Anthony Burgess, Cambridge graduate, talks producer at the BBC, MI-6 agent, and a Soviet mole code-named Madchen, has always been considered the prat-falling member of the Cambridge 5 (composed of Diplomat Donald McLean, Head of the anti-Soviet division of British Intelligence Kim Philby, art advisor to the Queen Anthony Blunt and John Cairncross). Unlike the others, Burgess’ drunken behavior, and relentless homosexual cruising for rough trade, made it possible for the British Left to treat his tenure as a Soviet spy, from his recruitment at Cambridge in 1934 to his flight behind the Iron Curtain in 1951, as more comical than harmful. This spin was perfectly encapsulated by anti-anti-communist playwright Alan Bennett:
“No one has ever shown that Burgess did much harm, except to make fools of people in high places. Because he made jokes, scenes and most of all passes…he was rather silly.”
At first glance, this could seem to be so. Such was his collegiate reputation as an undependable, public drunk who suffered from “slips of the tongue,” that when Kim Philby was asked by his Soviet handler to draw up a list of college students who would be good assets for Moscow, he put Burgess at the bottom. On sober second thought, he advised his handler not to recruit him. But it would be his very “slips of the tongue” that convinced Moscow to take him. They feared that Burgess would broadcast his knowledge of Philby’s intelligence work, so they recruited him as a means of keeping him silent.
In this excellent biography, Andrew Lownie dispenses with perceptions that Burgess was the weak link in the Five. He cites his intelligence handlers who saw him as the leader of the group. Yuri Modin, who ran Burgess in the late 40s, stated that it was Burgess alone “who took the initiatives and risks..held the group together…and was the most outstanding and educated among all the five.” Lownie backs this up by noting that Burgess penetrated the BBC, the Foreign Office, MI-6, and fooled even such anti-Bolsheviks as Winston Churchill. Of the five, he was the most energetic recruiter, turning Micheal Straight and Anthony Blunt. For 15 years, he literally delivered suitcases full of documents to the Soviets. And these documents severely compromised British security. Inside were “telegraphic communications between the Foreign Office and its posts abroad, position papers and minutes of the Cabinet and Chiefs of the General Staff.” These transmissions even harmed US security, according to a damage assessment made by British Intelligence days after his defection. They ruefully concluded that “very nearly all US/UK high level planning information prior” to Burgess’ defection “must be considered compromised.” Rifling through secret safes, he gave the Soviets “the negotiating positions” of high level US/UK conferences, such as those concerning the Marshall Plans. As such, the defected American intelligence stopped sharing secrets with what they saw as a compromised British intelligence for years. He even damaged his cell members who remained behind. His defection and friendship with Kim Phibly got him drummed out of MI-6 and was kept under surveillance until his own defection to Moscow in 1963.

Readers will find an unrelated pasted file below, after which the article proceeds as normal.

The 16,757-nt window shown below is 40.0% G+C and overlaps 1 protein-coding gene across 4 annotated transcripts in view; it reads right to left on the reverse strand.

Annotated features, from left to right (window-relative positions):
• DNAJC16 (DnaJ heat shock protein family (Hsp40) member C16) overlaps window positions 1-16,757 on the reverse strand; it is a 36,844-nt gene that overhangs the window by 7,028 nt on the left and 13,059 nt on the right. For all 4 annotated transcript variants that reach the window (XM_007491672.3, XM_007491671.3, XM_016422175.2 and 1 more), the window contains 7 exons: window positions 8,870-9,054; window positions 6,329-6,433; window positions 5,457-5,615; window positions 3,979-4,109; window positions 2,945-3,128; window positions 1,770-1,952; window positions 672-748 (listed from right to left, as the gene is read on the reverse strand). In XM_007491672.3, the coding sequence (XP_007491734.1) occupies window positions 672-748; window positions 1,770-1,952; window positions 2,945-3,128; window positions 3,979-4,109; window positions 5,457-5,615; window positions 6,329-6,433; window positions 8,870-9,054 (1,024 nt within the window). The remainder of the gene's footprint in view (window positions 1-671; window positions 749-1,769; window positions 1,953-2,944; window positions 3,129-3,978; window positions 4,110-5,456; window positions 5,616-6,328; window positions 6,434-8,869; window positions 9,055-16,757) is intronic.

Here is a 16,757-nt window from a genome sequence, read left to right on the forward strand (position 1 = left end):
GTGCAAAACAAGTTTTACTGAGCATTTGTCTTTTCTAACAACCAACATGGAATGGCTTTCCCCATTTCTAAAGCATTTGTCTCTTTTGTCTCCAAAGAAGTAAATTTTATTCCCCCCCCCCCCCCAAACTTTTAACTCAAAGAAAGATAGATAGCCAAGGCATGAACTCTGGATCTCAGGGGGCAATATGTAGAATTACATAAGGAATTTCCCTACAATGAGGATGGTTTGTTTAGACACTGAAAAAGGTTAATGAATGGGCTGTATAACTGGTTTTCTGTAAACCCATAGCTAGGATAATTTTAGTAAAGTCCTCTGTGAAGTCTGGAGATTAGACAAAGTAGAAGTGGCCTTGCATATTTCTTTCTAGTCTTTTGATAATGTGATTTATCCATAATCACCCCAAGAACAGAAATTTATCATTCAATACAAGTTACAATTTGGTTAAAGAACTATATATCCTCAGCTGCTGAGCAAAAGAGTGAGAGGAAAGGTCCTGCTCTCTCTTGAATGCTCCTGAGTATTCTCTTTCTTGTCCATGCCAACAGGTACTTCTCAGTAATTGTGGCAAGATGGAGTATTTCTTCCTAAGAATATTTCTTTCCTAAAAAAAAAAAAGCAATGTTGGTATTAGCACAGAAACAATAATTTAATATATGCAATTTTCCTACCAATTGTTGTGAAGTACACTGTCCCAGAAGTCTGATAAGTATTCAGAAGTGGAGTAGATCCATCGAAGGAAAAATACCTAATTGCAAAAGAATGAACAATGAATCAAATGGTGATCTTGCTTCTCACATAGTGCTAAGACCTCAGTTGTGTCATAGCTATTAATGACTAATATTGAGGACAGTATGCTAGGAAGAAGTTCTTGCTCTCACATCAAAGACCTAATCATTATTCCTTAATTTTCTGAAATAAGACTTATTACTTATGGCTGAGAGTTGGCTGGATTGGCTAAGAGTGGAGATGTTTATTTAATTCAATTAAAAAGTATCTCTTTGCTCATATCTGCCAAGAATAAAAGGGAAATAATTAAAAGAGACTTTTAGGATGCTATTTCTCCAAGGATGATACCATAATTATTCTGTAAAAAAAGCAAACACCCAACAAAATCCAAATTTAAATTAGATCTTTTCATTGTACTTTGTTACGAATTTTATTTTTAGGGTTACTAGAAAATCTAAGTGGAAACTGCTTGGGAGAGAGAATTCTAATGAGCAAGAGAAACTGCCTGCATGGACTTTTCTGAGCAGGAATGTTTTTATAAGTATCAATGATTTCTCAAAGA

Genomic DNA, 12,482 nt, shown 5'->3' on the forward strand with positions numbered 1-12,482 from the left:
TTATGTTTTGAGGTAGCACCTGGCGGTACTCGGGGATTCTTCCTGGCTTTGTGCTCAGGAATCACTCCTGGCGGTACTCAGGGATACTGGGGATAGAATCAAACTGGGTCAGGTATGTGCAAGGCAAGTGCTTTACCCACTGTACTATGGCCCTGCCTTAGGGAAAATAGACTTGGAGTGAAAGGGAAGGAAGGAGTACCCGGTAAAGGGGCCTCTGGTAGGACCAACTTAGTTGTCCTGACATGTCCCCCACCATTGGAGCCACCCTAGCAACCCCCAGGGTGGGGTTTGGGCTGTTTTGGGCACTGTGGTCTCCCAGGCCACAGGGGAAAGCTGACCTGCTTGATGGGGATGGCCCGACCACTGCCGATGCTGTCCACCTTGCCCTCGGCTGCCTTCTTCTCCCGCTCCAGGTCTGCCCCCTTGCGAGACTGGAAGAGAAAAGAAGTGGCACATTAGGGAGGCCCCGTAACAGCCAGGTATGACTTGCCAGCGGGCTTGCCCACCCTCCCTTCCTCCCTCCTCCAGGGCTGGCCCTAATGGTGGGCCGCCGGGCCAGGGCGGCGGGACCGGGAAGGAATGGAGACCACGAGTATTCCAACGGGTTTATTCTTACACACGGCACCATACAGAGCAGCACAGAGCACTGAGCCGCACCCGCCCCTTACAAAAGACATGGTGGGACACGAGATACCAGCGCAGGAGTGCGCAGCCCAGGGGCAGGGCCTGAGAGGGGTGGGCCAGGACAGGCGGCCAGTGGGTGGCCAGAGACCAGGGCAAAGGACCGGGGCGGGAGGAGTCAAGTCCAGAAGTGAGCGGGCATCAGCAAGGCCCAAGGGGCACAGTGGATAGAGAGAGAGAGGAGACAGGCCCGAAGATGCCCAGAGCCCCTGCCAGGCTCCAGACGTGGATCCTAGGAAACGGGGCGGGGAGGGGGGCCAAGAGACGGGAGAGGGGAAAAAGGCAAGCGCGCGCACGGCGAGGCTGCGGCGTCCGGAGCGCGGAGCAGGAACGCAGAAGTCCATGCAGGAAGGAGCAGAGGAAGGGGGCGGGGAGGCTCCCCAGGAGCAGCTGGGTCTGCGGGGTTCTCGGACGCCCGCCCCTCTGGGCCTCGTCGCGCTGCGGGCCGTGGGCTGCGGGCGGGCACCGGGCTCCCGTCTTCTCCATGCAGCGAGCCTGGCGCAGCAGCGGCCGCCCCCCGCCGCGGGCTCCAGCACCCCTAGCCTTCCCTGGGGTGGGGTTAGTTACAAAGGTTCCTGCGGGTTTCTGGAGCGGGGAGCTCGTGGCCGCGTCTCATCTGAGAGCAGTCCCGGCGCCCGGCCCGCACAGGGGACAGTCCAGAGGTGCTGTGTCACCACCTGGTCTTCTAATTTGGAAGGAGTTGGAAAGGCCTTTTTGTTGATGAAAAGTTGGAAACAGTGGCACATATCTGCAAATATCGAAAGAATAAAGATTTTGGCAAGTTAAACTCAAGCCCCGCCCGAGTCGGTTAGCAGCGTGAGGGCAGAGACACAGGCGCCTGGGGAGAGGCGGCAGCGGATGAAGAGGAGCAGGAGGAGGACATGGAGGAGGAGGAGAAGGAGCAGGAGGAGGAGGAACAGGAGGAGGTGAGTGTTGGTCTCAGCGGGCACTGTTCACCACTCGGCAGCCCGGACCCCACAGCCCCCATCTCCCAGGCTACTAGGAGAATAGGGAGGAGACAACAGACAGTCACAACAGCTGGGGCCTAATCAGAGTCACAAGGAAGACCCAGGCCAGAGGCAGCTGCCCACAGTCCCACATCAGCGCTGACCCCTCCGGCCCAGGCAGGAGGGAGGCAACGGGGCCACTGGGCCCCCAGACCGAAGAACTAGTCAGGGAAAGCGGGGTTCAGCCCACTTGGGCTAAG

But Burgess’ need for some type of “cover” went with him to Moscow. In a news conference broadcast from Moscow, he amazingly denied he was ever a communist agent; instead he cast himself as a peace-monger there to aid the most pacifistic nation on earth.
Lownie is brief on the already well-plowed field concerning the recruiting power of the 1930s, where the only way to fight fascism seemed to be allegiance to Moscow even in elitist Cambridge. Nor does he dilate on how the secret world of homosexuals with their high signs and bathroom stall cruising prepared them for espionage. In Burgess’ case, this was not so, as he was public about his homosexuality. And, to the embarrassment of his cell, he was at times equally public about his communist sentiments. Lownie explains this overlap through Burgess’ family background. The absence of a father (a discredited explanation for homosexuality that Lownie thankfully does not entertain) allowed his mother to spoil him and not give him any sense of boundaries. Cold, even treacherous to his lovers, he found “a moral purpose” lacking in his private life by serving Stalin.
But it was not only this higher morality that bound him to a lifelong attachment to communism. Like a good Marxist, he took the “long view” of history; hence purges and assasinations were “ends”—the establishment of an equitable social system–that justified such means. Lownie, however, doesn’t discount a power hunger on Burgess’ part. As a Soviet mole he was able to influence events in a way he would not have been able to had he fulfilled his earlier ambition to be a Cambridge don.
For those wishing for cosmic justice for his treachery, there was his lonely last years in Moscow. Upon arrival he expected some type of celebration in his honor. Instead, the Soviets never completely trusted him, suspecting that he and MacLean were embedded Western agents. Although they parked him at a sonotoria by the Black Sea, they wiretapped the house and surrounded it with KGB guards, less for protection and more to prevent any escapes back to his beloved England.
When Laventia Beria sought popularity after Stalin’s death, by releasing 80 percent of Russian criminals, one of them knocked Burgess’ tooth out. A stainless steel replacement made the pain worse. Within months, he was stating he was a British Communist, not a Russian one and that he hated the Soviet Union. British food parcels, the Times, and Saville Row suits sent by his beloved mother did little to alleviate his loneliness and homesickness for England. Only when he died was he allowed to return to England for burial—a country he betrayed but whose culture he could not live without.